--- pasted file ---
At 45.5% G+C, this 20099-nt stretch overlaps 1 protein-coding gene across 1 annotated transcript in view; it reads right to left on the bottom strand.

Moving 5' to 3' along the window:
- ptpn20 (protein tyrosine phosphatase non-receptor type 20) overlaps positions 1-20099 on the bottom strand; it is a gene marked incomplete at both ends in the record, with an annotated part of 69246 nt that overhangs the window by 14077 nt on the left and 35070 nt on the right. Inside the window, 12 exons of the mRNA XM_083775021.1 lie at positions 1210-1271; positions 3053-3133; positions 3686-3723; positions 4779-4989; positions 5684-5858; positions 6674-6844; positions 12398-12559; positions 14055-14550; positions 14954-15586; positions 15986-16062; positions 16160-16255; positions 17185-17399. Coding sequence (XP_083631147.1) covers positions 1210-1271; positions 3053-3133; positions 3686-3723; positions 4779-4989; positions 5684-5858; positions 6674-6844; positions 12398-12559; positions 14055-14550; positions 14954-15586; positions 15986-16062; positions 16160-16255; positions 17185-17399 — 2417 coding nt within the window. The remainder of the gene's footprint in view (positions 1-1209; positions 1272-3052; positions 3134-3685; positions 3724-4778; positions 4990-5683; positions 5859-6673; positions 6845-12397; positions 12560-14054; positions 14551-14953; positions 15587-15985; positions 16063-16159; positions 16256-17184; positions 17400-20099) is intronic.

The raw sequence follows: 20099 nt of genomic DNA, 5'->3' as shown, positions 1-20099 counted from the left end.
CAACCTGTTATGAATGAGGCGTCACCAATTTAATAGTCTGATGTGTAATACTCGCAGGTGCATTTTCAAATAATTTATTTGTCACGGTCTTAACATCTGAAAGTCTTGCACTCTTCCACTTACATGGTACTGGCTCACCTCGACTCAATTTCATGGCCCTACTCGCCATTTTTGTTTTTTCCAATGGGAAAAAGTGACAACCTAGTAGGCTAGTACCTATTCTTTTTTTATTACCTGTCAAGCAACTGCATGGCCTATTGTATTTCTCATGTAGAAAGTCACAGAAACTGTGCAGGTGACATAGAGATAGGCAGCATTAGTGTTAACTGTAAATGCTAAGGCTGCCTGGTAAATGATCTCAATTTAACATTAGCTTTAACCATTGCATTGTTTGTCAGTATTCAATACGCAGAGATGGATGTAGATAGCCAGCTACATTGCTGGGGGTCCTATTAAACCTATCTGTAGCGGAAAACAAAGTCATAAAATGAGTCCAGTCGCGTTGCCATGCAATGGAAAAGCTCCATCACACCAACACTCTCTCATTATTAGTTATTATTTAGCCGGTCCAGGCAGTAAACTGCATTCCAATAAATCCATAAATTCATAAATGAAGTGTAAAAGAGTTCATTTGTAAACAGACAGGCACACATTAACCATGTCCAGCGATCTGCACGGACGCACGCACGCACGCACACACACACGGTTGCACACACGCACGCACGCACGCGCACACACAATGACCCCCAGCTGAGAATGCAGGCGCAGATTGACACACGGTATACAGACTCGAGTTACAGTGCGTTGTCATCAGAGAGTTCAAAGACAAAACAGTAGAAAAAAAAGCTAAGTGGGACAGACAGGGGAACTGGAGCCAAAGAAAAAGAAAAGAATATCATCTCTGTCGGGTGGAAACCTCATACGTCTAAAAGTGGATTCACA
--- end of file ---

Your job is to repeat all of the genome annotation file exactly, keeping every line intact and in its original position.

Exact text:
At 45.5% G+C, this 20099-nt stretch overlaps 1 protein-coding gene across 1 annotated transcript in view; it reads right to left on the bottom strand.

Moving 5' to 3' along the window:
- ptpn20 (protein tyrosine phosphatase non-receptor type 20) overlaps positions 1-20099 on the bottom strand; it is a gene marked incomplete at both ends in the record, with an annotated part of 69246 nt that overhangs the window by 14077 nt on the left and 35070 nt on the right. Inside the window, 12 exons of the mRNA XM_083775021.1 lie at positions 1210-1271; positions 3053-3133; positions 3686-3723; positions 4779-4989; positions 5684-5858; positions 6674-6844; positions 12398-12559; positions 14055-14550; positions 14954-15586; positions 15986-16062; positions 16160-16255; positions 17185-17399. Coding sequence (XP_083631147.1) covers positions 1210-1271; positions 3053-3133; positions 3686-3723; positions 4779-4989; positions 5684-5858; positions 6674-6844; positions 12398-12559; positions 14055-14550; positions 14954-15586; positions 15986-16062; positions 16160-16255; positions 17185-17399 — 2417 coding nt within the window. The remainder of the gene's footprint in view (positions 1-1209; positions 1272-3052; positions 3134-3685; positions 3724-4778; positions 4990-5683; positions 5859-6673; positions 6845-12397; positions 12560-14054; positions 14551-14953; positions 15587-15985; positions 16063-16159; positions 16256-17184; positions 17400-20099) is intronic.

The raw sequence follows: 20099 nt of genomic DNA, 5'->3' as shown, positions 1-20099 counted from the left end.
CAACCTGTTATGAATGAGGCGTCACCAATTTAATAGTCTGATGTGTAATACTCGCAGGTGCATTTTCAAATAATTTATTTGTCACGGTCTTAACATCTGAAAGTCTTGCACTCTTCCACTTACATGGTACTGGCTCACCTCGACTCAATTTCATGGCCCTACTCGCCATTTTTGTTTTTTCCAATGGGAAAAAGTGACAACCTAGTAGGCTAGTACCTATTCTTTTTTTATTACCTGTCAAGCAACTGCATGGCCTATTGTATTTCTCATGTAGAAAGTCACAGAAACTGTGCAGGTGACATAGAGATAGGCAGCATTAGTGTTAACTGTAAATGCTAAGGCTGCCTGGTAAATGATCTCAATTTAACATTAGCTTTAACCATTGCATTGTTTGTCAGTATTCAATACGCAGAGATGGATGTAGATAGCCAGCTACATTGCTGGGGGTCCTATTAAACCTATCTGTAGCGGAAAACAAAGTCATAAAATGAGTCCAGTCGCGTTGCCATGCAATGGAAAAGCTCCATCACACCAACACTCTCTCATTATTAGTTATTATTTAGCCGGTCCAGGCAGTAAACTGCATTCCAATAAATCCATAAATTCATAAATGAAGTGTAAAAGAGTTCATTTGTAAACAGACAGGCACACATTAACCATGTCCAGCGATCTGCACGGACGCACGCACGCACGCACACACACACGGTTGCACACACGCACGCACGCACGCGCACACACAATGACCCCCAGCTGAGAATGCAGGCGCAGATTGACACACGGTATACAGACTCGAGTTACAGTGCGTTGTCATCAGAGAGTTCAAAGACAAAACAGTAGAAAAAAAAGCTAAGTGGGACAGACAGGGGAACTGGAGCCAAAGAAAAAGAAAAGAATATCATCTCTGTCGGGTGGAAACCTCATACGTCTAAAAGTGGATTCACA